Toggle Health Problems and D

Vitamin D and Vitamin K together fight CVD Part 1- Pizzorno

Vitamin D and Vitamin K Team Up to Lower CVD Risk: Part I
by Lara Pizzorno

Strong correlations have been noted between cardiovascular diseases and low bone density / osteoporosis—connections so strong that the presence of one type of pathology is considered a likely predictor of the other. This potentially causal relationship has led to the hypothesis that these conditions share core mechanisms. Recent advances in our understanding of the complimentary roles played by vitamin D3 and vitamin K2 in vascular and bone health provide support for this hypothesis, along with insight into key metabolic dysfunctions underlying cardiovascular disease and osteoporosis.
Part I of this review summarizes current research linking vitamin D deficiency to cardiovascular disease, the physiological mechanisms underlying vitamin D’s cardiovascular effects, and leading vitamin D researchers’ recommendations for significantly higher supplemental doses of the pro-hormone. Part II reviews the vitamin K connection to cardiovascular disease; the ways in which vitamin D and vitamin K pair up to prevent inflammation, vascular calcification and osteoporosis; and the necessity of providing vitamin K along with vitamin D to preclude adverse effects associated with hypervitaminosis D, which include vascular and other soft tissue calcification.

Part I : Vitamin D Deficiency – a Non-Traditional Risk Factor for Cardiovascular Disease


Risk for both cardiovascular disease and osteoporosis significantly increases with age. Even after adjustment for age, strong correlations have been noted between cardiovascular diseases (including atherosclerosis, coronary heart disease, congestive heart failure, hypertension, myocardial infarction and peripheral artery disease) and low bone density and osteoporosis—connections so strong that the presence of one type of pathology is considered a likely predictor of the other. This apparently causal relationship has led to the hypothesis that these conditions share core mechanisms. Recent advances in our understanding of the complimentary roles played by vitamin D3 and vitamin K2 in vascular and bone health provide support for this hypothesis, along with insight into key metabolic dysfunctions underlying cardiovascular disease and osteoporosis.1 2 3 4 5 6 This article focuses on the effects of vitamin D deficiency on cardiovascular disease and the mechanisms through which vitamin D sufficiency promotes cardiovascular health.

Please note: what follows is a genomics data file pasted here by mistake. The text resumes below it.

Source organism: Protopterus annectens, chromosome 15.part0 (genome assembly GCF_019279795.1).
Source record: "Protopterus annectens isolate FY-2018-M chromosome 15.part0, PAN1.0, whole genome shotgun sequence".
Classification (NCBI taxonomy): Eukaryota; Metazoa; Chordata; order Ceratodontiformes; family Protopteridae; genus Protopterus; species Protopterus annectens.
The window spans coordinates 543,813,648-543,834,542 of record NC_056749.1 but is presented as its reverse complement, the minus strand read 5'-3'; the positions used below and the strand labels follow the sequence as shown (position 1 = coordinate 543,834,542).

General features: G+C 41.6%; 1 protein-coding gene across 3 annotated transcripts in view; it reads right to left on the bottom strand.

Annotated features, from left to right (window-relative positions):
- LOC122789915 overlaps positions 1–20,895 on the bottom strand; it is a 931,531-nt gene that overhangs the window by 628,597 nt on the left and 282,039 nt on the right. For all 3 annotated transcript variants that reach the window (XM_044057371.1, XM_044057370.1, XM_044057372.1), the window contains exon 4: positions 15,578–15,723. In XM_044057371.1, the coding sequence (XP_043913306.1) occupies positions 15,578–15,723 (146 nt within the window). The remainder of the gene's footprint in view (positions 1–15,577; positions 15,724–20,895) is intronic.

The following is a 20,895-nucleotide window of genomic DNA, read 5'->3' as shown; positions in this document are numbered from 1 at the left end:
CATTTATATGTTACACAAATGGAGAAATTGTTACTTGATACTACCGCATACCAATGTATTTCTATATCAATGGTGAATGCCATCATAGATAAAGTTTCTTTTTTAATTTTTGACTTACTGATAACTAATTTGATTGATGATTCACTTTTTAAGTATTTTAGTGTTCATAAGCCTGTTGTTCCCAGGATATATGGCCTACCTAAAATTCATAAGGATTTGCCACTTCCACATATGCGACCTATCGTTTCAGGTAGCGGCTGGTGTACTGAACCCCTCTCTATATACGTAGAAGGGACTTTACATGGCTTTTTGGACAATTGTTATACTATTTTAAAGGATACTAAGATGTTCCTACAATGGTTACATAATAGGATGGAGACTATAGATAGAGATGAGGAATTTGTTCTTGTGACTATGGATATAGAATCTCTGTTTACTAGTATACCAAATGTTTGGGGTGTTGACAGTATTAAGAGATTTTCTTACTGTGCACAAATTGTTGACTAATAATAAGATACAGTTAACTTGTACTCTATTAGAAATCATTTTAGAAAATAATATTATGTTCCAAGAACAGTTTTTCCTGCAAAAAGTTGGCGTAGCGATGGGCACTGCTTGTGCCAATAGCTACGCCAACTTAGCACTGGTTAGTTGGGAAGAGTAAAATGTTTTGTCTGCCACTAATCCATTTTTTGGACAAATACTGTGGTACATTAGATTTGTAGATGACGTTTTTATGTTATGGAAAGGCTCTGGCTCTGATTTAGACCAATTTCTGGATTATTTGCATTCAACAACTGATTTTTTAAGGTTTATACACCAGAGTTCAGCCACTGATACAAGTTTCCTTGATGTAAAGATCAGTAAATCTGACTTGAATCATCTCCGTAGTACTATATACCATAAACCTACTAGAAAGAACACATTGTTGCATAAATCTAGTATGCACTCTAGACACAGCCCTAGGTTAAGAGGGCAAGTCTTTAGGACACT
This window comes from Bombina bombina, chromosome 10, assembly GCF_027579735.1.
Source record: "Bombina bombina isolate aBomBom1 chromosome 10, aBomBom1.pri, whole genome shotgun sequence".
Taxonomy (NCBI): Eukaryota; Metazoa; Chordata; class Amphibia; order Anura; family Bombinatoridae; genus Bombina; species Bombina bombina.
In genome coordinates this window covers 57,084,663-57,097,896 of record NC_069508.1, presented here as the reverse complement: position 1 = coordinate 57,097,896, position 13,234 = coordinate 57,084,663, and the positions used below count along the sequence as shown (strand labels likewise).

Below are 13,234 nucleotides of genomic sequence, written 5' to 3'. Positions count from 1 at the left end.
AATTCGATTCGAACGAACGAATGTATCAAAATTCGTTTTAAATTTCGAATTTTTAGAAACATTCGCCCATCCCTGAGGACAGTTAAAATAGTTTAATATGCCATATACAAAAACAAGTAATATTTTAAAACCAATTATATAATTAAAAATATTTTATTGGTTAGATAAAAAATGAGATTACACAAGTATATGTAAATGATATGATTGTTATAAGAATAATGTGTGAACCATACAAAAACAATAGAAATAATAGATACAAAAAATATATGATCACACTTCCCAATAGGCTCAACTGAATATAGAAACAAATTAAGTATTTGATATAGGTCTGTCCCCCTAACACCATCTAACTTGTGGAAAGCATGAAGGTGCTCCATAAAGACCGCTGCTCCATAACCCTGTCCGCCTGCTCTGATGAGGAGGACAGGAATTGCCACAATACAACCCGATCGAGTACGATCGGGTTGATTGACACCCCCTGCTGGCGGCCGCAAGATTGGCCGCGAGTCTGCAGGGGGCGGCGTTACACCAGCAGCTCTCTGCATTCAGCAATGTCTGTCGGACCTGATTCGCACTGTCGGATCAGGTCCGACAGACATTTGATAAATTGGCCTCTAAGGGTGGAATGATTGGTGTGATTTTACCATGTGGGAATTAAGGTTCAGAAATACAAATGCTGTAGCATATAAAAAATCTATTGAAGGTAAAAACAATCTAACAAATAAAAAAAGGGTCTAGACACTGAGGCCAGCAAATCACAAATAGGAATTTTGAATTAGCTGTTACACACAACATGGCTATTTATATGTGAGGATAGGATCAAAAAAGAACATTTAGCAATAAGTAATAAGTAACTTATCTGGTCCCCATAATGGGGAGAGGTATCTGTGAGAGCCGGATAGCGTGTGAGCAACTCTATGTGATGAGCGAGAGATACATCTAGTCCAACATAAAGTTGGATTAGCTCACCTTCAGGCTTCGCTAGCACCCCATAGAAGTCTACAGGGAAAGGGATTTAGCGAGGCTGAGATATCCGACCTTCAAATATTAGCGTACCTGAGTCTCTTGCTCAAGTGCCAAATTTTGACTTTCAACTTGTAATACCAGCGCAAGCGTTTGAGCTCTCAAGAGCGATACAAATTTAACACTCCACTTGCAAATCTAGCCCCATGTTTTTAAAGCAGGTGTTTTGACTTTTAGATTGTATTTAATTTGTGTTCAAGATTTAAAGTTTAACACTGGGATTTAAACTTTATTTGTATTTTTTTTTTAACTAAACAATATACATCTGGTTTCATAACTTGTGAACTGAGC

Vitamin D and Cardiovascular Disease

Technically, vitamin D is not a “vitamin”. Its metabolic product, calcitriol, is a secosteroid hormone that affects more than 2,000 genes in the body (about 10% of the human genome). Current research implicates vitamin D deficiency as a major factor in the pathology of not only cardiovascular disease (CVD)—the focus of this review—but at least 17 varieties of cancer, diabetes, autoimmune diseases, osteoporosis, osteoarthritis, chronic pain, periodontal disease, sarcopenia, depression and more.7 A rapidly growing number of recently published studies link vitamin D deficiency with virtually all forms of CVD, including arteriosclerosis, atherosclerosis, hypertension, coronary artery disease, congestive heart failure, peripheral artery disease, myocardial infarction, and stroke.8 9 10 11 12 13 14 15 16 17 18

Myocardial infarction

Serum 25(OH)D (25-hydroxyvitamin D or calcidiol, the pre-hormone produced by hydroxylation of cholecalciferol in the liver and the form measured in blood to assess vitamin D status) has recently been shown to be an independent predictor of CVD morbidity and mortality. A prospective study involving 18,225 men, aged 40-75 years at baseline (April 1993) and followed for 10 years, found that men deficient in 25(OH)D (serum levels ≤15 ng/mL or 37.5 nmol/L [to convert ng/mL to nmol/L, multiply by 2.496]) were at significantly increased risk for myocardial infarction (relative risk 2.09) compared with those considered to be sufficient in 25(OH)D (≥30 ng/mL [75 nmol/L]). Even men with intermediate 25(OH)D levels (22.6-29.9 ng/mL [or 56.4-74.6 nmol/L]) were at elevated risk (RR, 1.60) compared to those with sufficient 25(OH)D levels.14

Peripheral arterial disease

Other NHANES III-related research indicates an inverse relationship between 25(OH)D serum levels and prevalence of peripheral arterial disease (PAD), which is associated with a 2-fold increase in incidence of heart failure.19 In this analysis of nationally representative data from 4,839 participants including white, black and Hispanic ethnicities, the prevalence ratio of PAD for the lowest, compared to the highest 25(OH)D quartile (<17.8 and ≥29.2 ng/mL [44.4 and 72.8 nmol/L], respectively) was 8.1% compared to 3.7%.20

Hypertension and cardiac hypertrophy

Vitamin D deficiency is associated with cardiac hypertrophy and hypertension in animal and human studies. Vitamin D receptor expression is increased in the myocytes, fibroblasts and intact ventricular myocardium of the hypertrophic heart, and 1-α hydroxylase and 24-hydroxylase, the two enzymes involved in the synthesis and metabolism of 1,25 dihydroxyvitamin D (calcitriol, the active form of vitamin D), are also present in the heart, allowing for local production of bioactive D3 from 25(OH)D.13
In animal studies, vitamin D deficiency leads to both hypertension and cardiac hypertrophy, while treatment with the vitamin D analogue, paricalcitol, reverses cardiac hypertrophy. The VDR knockout mouse exhibits hypertension and cardiac hypertrophy. In humans, low circulating levels of vitamin D3 in patients with chronic renal failure on dialysis are associated with ventricular hypertrophy, and treatment with supplemental vitamin D3 results in amelioration of the hypertrophy. All of the above suggests that the key components required for a functional 1,25 dihydroxyvitamin D-dependent signaling system are present in the human heart and that it provides an anti-hypertrophic system, which is protectively amplified in cardiac hypertrophy.13